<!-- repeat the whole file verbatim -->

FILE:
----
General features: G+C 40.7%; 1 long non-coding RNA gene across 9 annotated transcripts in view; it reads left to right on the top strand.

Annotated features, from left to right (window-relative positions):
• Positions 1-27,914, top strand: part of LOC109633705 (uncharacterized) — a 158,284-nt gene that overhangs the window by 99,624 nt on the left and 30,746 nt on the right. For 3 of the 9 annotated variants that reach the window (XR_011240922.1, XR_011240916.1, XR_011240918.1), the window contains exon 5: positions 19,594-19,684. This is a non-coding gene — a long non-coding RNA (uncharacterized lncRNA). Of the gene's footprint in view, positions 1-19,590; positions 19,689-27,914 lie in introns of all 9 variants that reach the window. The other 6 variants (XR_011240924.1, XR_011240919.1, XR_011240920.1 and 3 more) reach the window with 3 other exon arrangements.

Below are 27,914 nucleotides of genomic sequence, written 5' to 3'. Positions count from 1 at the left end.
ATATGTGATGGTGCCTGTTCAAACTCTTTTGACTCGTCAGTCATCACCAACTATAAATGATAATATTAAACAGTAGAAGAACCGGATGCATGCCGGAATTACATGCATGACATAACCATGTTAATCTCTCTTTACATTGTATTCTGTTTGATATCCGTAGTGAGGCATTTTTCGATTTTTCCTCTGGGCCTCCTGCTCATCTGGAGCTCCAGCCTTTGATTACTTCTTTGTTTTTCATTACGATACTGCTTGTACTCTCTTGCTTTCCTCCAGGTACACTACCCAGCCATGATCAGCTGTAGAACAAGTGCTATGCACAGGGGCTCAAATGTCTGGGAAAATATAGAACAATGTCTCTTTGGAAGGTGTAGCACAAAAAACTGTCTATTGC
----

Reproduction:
General features: G+C 40.7%; 1 long non-coding RNA gene across 9 annotated transcripts in view; it reads left to right on the top strand.

Annotated features, from left to right (window-relative positions):
• Positions 1-27,914, top strand: part of LOC109633705 (uncharacterized) — a 158,284-nt gene that overhangs the window by 99,624 nt on the left and 30,746 nt on the right. For 3 of the 9 annotated variants that reach the window (XR_011240922.1, XR_011240916.1, XR_011240918.1), the window contains exon 5: positions 19,594-19,684. This is a non-coding gene — a long non-coding RNA (uncharacterized lncRNA). Of the gene's footprint in view, positions 1-19,590; positions 19,689-27,914 lie in introns of all 9 variants that reach the window. The other 6 variants (XR_011240924.1, XR_011240919.1, XR_011240920.1 and 3 more) reach the window with 3 other exon arrangements.

Below are 27,914 nucleotides of genomic sequence, written 5' to 3'. Positions count from 1 at the left end.
ATATGTGATGGTGCCTGTTCAAACTCTTTTGACTCGTCAGTCATCACCAACTATAAATGATAATATTAAACAGTAGAAGAACCGGATGCATGCCGGAATTACATGCATGACATAACCATGTTAATCTCTCTTTACATTGTATTCTGTTTGATATCCGTAGTGAGGCATTTTTCGATTTTTCCTCTGGGCCTCCTGCTCATCTGGAGCTCCAGCCTTTGATTACTTCTTTGTTTTTCATTACGATACTGCTTGTACTCTCTTGCTTTCCTCCAGGTACACTACCCAGCCATGATCAGCTGTAGAACAAGTGCTATGCACAGGGGCTCAAATGTCTGGGAAAATATAGAACAATGTCTCTTTGGAAGGTGTAGCACAAAAAACTGTCTATTGC